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Immunocompromised Loved One

Nurses   (1,034 Views | 16 Replies)
by lillianbenders lillianbenders (New) New Student

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Hoosier_RN has 20 years experience as a MSN and specializes in LTC, home health, hospice, ICU, ER, dialysis.

4 Followers; 1,681 Posts; 3,546 Profile Views

You are being unrealistic.  My hubby had cancer and during his chemo, which makes you very immunocompromised, I was given no special considerations.  I just changed in the bathroom and took it straight to the washer when I got home. I made sure that I took every precaution while I was at work.

I have a friend who's daughter has CF, the daughter is 20 or 21 and wasn't expected to live past 7.  Mom has always followed universal precautions, never been able to refuse any patient for whatever status, she knew it was part of the job.  She has always kept her protected when there are health issues in the community (flu, other viruses, etc), by immunizations for the family and common sense ideas such as hand hygiene, and looking to the doctor (specialist) when necessary. As others have said, you really have more risk being out at the grocery than working with an isolation patient where you know the invading entity and have protective gear. 

Refusing any assignment can cost you your job, once you graduate and pass licensure

Edited by Hoosier_RN

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JadedCPN has 13 years experience as a BSN, RN and specializes in Pediatrics, Pediatric Float, PICU, NICU.

1 Follower; 835 Posts; 7,938 Profile Views

1 hour ago, Hoosier_RN said:

You are being unrealistic.  My hubby had cancer and during his chemo, which makes you very immunocompromised, I was given no special considerations.  I just changed in the bathroom and took it straight to the washer when I got home. I made sure that I took every precaution while I was at work.

I have a friend who's daughter has CF, the daughter is 20 or 21 and wasn't expected to live past 7.  Mom has always followed universal precautions, never been able to refuse any patient for whatever status, she knew it was part of the job.  She has always kept her protected when there are health issues in the community (flu, other viruses, etc), by immunizations for the family and common sense ideas such as hand hygiene, and looking to the doctor (specialist) when necessary. As others have said, you really have more risk being out at the grocery than working with an isolation patient where you know the invading entity and have protective gear.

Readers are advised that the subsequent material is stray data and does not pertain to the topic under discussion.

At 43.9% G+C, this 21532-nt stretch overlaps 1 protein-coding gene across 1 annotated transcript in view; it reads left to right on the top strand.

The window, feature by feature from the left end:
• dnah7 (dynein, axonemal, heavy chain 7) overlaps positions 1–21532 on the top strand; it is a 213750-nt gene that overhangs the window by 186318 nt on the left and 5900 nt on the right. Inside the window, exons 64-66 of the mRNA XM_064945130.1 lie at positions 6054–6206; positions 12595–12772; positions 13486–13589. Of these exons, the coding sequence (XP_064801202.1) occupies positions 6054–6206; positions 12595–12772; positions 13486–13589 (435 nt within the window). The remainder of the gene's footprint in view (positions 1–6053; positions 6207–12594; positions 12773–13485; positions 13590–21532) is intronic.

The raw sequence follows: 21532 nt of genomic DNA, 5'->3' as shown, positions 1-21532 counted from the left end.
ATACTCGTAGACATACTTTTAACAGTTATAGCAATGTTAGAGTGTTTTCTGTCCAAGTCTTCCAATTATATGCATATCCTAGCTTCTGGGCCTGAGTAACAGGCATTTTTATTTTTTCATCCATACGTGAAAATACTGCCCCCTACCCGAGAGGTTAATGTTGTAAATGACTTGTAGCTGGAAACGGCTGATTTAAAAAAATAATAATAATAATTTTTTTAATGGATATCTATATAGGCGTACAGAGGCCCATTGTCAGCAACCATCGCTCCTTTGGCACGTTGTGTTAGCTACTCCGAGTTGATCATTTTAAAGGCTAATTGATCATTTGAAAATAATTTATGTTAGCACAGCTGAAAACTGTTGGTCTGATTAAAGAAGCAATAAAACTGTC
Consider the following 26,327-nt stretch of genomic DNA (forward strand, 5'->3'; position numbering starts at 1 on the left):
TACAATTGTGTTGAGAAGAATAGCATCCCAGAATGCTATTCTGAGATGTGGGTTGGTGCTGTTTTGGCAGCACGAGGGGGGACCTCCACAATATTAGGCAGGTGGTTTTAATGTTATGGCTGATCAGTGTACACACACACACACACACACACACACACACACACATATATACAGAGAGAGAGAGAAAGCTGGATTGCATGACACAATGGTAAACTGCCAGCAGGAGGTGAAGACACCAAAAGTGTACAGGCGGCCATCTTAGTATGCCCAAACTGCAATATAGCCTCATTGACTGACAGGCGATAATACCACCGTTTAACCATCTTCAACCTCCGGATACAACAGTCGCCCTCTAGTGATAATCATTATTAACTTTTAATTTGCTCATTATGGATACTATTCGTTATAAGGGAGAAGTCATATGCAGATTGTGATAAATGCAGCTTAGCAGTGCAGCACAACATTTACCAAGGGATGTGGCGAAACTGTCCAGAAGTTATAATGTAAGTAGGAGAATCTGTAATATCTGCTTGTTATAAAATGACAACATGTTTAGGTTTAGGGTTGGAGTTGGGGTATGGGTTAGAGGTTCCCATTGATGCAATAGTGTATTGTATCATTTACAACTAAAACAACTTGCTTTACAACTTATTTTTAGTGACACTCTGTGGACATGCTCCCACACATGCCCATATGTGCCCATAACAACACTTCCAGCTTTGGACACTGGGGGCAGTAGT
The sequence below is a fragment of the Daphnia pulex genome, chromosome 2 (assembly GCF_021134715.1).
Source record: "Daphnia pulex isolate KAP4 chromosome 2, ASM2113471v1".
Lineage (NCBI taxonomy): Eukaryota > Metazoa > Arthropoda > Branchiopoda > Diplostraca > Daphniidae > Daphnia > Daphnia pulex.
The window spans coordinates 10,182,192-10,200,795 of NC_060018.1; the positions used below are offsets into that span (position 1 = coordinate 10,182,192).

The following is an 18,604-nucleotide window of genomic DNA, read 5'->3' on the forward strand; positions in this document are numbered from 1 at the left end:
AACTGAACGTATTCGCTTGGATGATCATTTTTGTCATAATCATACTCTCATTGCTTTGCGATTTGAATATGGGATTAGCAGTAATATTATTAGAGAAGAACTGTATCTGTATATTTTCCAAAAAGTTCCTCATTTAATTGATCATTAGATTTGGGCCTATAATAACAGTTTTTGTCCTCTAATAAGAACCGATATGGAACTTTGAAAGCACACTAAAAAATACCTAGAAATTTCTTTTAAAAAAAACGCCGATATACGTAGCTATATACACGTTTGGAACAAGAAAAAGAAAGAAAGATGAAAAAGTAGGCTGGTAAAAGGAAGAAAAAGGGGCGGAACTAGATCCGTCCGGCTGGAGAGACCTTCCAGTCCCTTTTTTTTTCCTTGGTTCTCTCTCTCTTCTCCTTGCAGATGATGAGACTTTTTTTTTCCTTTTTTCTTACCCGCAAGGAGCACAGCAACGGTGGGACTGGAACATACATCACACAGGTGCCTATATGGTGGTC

Refusing any assignment can cost you your job, once you graduate and pass licensure

I agree with this completely. I'm surprised your fellow students aren't more irked by your unnecessary accommodations, and even more surprised that your instructors have accommodated them.

This will not be the case at all when you get to bedside nursing. There will likely be no accommodations for you at all regardless of the diagnosis. That being said, it is ok - as others have said, you have more of a chance being exposed to all these germs out in the real world. In the hospital, you just need to practice your standard and isolation precautions with PPE, and continue to do what you've been doing in regards to taking off your clothing and shoes, etc. 

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422 Posts; 1,219 Profile Views

I think the most reasonable thing to do at this stage is to attend an appointment with your SO's physician to get his/her recommendations on how to protect your SO.

You may be going overboard & causing needless stress on yourself, instructors, coworkers etc. 

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33 Posts; 2,096 Profile Views

I worked inpatient oncology nearly the entire 12 years my hub had CLL, and he was immuno-compromised the entire time. Medical oncology is filled with the stuff you see only rarely in any other setting....all the abx resistant stuff, and oddball infections we don't know how to treat. Other than the precautions mentioned by previous posters, I did nothing....so far as requesting assignments was concerned. My better half passed of complications of his disease in an expected manner, and the only infections he suffered in that time were either treatment-related, or those he brought on himself (cellulitis, community-acquired pneumonia, etc.)

It's difficult to accept that, although you know HOW to protect them, you truly can NOT protect them from everything.  So relax a bit, and be the best nurse you can possibly be. In the setting your talents suit you best ❤️

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kp2016 has 20 years experience.

317 Posts; 3,580 Profile Views

I understand your concern but honestly don't think it's valid. I've been a nurse for more than 20 years. First 16+ in acute inpatient units the last 4 in a ambulatory community setting. The first 6 months in my community job I got sick more often than in the previous 16 years combined!!

My patients are never contagious. The constant flu and influenza were courtesy of the vast numbers of (obviously) ill family members / general public I was in close proximity to for extended periods with no control over their complete lack of attention to basic hygiene. 

I personally think you would be safer in an isolation room or any ICU room really were you can strictly control your own universal precautions and limit contact with family / laypeople who are coughing, sneezing and wiping their germ landed hands over every surface you may come into contact with, than you are in public.

Hope things go well for you and your partner. 

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